Author – Science, Environment, Travel, Children's Books
This text is the first page or two of the young adult novel I’ve started. Feedback is appreciated.
“Are you going to get here in time for dinner?”
“I don’t think so, Dad. I didn’t leave until noon.”
Ted’s Dad sighed into the receiver.
“ Is this how it’s going to be all summer? A day late and a dollar short? Are you going to get a job?”
“Dad, I’m not talking about this now. It took forever to pack everything and I’m exhausted and… I can’t even see out the back window! I need to drive. I don’t know what I’m doing. I’m only home two months, anyway.”
‘Alright, son. But you think about it. You have a long drive ahead, you have time to come up with a plan. I’m not paying for your room and board all summer, you’re a grown man now.”
Ted didn’t wait for a “goodbye”. He hit “end” and tossed the cell phone into the passenger seat. There weren’t any jobs in Hamlin. His old man hadn’t held a steady job in as long as he could remember.
Out the window the plains rolled by, patches of gold and green, familiar and beautiful. He did miss this living in town. The land had always appealed to him. Andy, one of his roommates, didn’t get it.
“This is retarded.”
“That’s pretty offensive, man.”
“Get off it, Ted. I’m not recycling my damn beer cans.”
Ted always resented having to look up from his books to deal with these conversations.
“Not suppose to be drinkin’ in here anyway, Andy. Ya know, whatever. I don’t give a shit, do what you want, but leave me alone. This meteorology test is tomorrow.”
Andy laughed like that was the funniest thing he’d ever heard.
“Yeah, and if you fail you’ll never be on the Wichita news…”
“I don’t want to be a TV mete…”
“Besides, we’re going out tonight.”
”Can’t afford it,” Ted spat. He also resented having to constantly remind them of his limited finances.
”You need to lighten up. You’re not having any fun. This is our first year and you’re a boring asshole.”
Andy really didn’t get it. Ted didn’t always want to study. But the science classes in his high school had been a joke. He knew more science than the teachers had. There was no library in town. They couldn’t afford books or magazines. When his dad managed to pay the phone bill, they had dial-up internet. Most websites wouldn’t even load, but he could read some science news.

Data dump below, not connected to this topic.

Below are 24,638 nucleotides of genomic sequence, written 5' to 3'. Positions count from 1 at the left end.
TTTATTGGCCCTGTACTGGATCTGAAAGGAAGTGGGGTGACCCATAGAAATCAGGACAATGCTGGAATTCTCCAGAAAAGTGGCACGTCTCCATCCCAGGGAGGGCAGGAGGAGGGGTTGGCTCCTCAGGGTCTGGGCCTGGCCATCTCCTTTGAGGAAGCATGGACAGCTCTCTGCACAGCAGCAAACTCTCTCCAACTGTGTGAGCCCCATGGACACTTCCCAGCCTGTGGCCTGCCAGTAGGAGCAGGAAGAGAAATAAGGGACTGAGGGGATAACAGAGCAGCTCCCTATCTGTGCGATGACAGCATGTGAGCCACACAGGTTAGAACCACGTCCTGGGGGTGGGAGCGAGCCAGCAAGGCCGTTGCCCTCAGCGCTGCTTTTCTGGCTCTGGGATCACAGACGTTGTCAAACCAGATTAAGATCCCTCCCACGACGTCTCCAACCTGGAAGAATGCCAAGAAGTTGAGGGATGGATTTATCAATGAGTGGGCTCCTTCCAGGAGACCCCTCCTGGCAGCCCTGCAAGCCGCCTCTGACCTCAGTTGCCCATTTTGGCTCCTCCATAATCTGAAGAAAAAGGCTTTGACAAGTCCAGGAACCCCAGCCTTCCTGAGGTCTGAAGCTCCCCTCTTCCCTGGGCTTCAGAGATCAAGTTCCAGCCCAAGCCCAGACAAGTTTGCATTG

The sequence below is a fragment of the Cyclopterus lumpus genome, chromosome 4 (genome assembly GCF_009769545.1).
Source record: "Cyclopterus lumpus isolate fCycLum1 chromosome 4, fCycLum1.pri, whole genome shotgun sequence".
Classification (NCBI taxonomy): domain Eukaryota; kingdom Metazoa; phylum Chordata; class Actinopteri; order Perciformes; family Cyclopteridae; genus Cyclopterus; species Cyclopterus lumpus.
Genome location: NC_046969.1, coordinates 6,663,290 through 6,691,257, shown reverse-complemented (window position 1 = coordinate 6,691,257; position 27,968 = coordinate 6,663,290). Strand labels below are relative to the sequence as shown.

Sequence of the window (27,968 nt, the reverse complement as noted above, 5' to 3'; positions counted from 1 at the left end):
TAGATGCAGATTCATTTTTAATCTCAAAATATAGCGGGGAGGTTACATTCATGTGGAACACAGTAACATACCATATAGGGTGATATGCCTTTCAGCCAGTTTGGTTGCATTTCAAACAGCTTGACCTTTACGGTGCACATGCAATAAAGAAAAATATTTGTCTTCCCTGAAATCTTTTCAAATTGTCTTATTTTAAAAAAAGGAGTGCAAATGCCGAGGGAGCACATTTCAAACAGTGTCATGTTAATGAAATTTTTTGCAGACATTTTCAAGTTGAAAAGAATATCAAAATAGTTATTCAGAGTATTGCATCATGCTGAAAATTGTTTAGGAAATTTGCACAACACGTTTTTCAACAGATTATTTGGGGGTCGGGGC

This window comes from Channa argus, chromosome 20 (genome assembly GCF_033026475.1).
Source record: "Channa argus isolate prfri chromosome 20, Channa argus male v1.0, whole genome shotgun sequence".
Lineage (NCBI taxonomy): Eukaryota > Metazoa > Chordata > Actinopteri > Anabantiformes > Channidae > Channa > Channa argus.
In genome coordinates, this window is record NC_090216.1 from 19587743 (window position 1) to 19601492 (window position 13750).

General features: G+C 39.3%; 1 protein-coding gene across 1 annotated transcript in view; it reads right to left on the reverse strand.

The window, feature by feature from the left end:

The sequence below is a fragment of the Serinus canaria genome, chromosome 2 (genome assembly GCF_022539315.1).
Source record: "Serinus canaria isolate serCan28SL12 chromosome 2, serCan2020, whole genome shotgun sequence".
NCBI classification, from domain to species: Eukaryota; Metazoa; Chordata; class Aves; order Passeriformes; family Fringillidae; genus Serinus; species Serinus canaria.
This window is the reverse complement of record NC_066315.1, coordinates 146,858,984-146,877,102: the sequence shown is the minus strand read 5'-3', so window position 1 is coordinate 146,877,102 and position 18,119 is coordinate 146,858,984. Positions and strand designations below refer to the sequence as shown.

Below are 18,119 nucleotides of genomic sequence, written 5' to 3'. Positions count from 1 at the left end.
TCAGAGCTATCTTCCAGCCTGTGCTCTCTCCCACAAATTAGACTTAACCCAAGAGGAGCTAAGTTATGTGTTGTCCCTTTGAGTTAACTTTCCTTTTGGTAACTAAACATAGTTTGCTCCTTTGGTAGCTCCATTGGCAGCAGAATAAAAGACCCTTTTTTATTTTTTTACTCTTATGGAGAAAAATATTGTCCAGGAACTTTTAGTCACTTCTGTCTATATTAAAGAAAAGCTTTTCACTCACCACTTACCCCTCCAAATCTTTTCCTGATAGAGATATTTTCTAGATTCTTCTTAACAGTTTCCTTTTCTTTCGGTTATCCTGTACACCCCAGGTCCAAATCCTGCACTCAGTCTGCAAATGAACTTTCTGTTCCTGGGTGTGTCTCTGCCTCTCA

He just wanted to understand what was going on around him. He wanted to know why giant, dark thunderstorms would barrel over the prairie, lightning flashing, billowing tops reaching higher and higher… only to blast his face with a rush of wind and energy just as it reached the ridge he stood on. A long, low roll of thin clouds would nearly touch the ground, dust and birds lifting from the grass, and that would be it. The storm would fall apart right over his head. How was that possible?!
Ted wanted to know why there wasn’t any water. Where was it coming from and where did go? Why did they need to irrigate the corn if there was water in the ground? How deep was it? He was a smart guy. He started to realize on his own and from a little reading that the failing corn crop from the past summer was inevitable. There had been no rain. He had also read that this was to be the new norm. What were they going to do in his home town?
So Ted wanted to study. This was a gateway to a world he’d never known. Each word of each lecture was information that had been denied to him growing up. The few books he brought to college with him were dog-eared copies of bargain books about weather and saving the Earth. He’d loved them and knew every word but came to college and learned that they were woefully inaccurate and out of date. Within the first week, he’d stashed them out of view, deep in a box.
© Katie Bieker, 2013.